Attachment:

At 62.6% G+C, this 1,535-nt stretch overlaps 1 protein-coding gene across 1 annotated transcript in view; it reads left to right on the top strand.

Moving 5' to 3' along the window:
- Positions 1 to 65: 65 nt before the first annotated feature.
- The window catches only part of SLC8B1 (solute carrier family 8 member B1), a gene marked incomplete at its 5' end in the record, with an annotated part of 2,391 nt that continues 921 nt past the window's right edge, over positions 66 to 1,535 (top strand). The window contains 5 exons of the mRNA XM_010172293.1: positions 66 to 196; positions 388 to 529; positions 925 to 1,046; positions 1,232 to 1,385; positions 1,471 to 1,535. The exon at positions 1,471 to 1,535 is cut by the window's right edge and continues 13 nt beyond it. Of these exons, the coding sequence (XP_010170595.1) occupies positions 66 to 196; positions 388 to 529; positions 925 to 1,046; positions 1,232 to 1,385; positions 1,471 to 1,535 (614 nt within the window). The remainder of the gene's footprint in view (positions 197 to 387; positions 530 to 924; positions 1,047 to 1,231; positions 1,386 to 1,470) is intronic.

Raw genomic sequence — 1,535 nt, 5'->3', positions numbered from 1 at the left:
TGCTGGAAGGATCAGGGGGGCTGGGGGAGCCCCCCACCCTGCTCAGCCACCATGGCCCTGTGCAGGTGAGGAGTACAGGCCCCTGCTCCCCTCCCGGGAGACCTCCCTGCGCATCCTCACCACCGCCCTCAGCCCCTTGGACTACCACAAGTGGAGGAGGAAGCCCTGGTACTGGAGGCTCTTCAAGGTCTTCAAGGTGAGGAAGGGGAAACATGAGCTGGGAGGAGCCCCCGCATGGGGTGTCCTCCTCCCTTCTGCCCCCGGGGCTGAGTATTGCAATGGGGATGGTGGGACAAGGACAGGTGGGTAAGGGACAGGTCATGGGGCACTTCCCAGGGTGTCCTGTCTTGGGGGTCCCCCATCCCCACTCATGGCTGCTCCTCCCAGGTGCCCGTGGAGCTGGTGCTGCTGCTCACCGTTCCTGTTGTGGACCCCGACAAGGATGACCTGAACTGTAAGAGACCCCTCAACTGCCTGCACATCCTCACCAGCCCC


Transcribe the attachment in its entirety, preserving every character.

At 62.6% G+C, this 1,535-nt stretch overlaps 1 protein-coding gene across 1 annotated transcript in view; it reads left to right on the top strand.

Moving 5' to 3' along the window:
- Positions 1 to 65: 65 nt before the first annotated feature.
- The window catches only part of SLC8B1 (solute carrier family 8 member B1), a gene marked incomplete at its 5' end in the record, with an annotated part of 2,391 nt that continues 921 nt past the window's right edge, over positions 66 to 1,535 (top strand). The window contains 5 exons of the mRNA XM_010172293.1: positions 66 to 196; positions 388 to 529; positions 925 to 1,046; positions 1,232 to 1,385; positions 1,471 to 1,535. The exon at positions 1,471 to 1,535 is cut by the window's right edge and continues 13 nt beyond it. Of these exons, the coding sequence (XP_010170595.1) occupies positions 66 to 196; positions 388 to 529; positions 925 to 1,046; positions 1,232 to 1,385; positions 1,471 to 1,535 (614 nt within the window). The remainder of the gene's footprint in view (positions 197 to 387; positions 530 to 924; positions 1,047 to 1,231; positions 1,386 to 1,470) is intronic.

Raw genomic sequence — 1,535 nt, 5'->3', positions numbered from 1 at the left:
TGCTGGAAGGATCAGGGGGGCTGGGGGAGCCCCCCACCCTGCTCAGCCACCATGGCCCTGTGCAGGTGAGGAGTACAGGCCCCTGCTCCCCTCCCGGGAGACCTCCCTGCGCATCCTCACCACCGCCCTCAGCCCCTTGGACTACCACAAGTGGAGGAGGAAGCCCTGGTACTGGAGGCTCTTCAAGGTCTTCAAGGTGAGGAAGGGGAAACATGAGCTGGGAGGAGCCCCCGCATGGGGTGTCCTCCTCCCTTCTGCCCCCGGGGCTGAGTATTGCAATGGGGATGGTGGGACAAGGACAGGTGGGTAAGGGACAGGTCATGGGGCACTTCCCAGGGTGTCCTGTCTTGGGGGTCCCCCATCCCCACTCATGGCTGCTCCTCCCAGGTGCCCGTGGAGCTGGTGCTGCTGCTCACCGTTCCTGTTGTGGACCCCGACAAGGATGACCTGAACTGTAAGAGACCCCTCAACTGCCTGCACATCCTCACCAGCCCC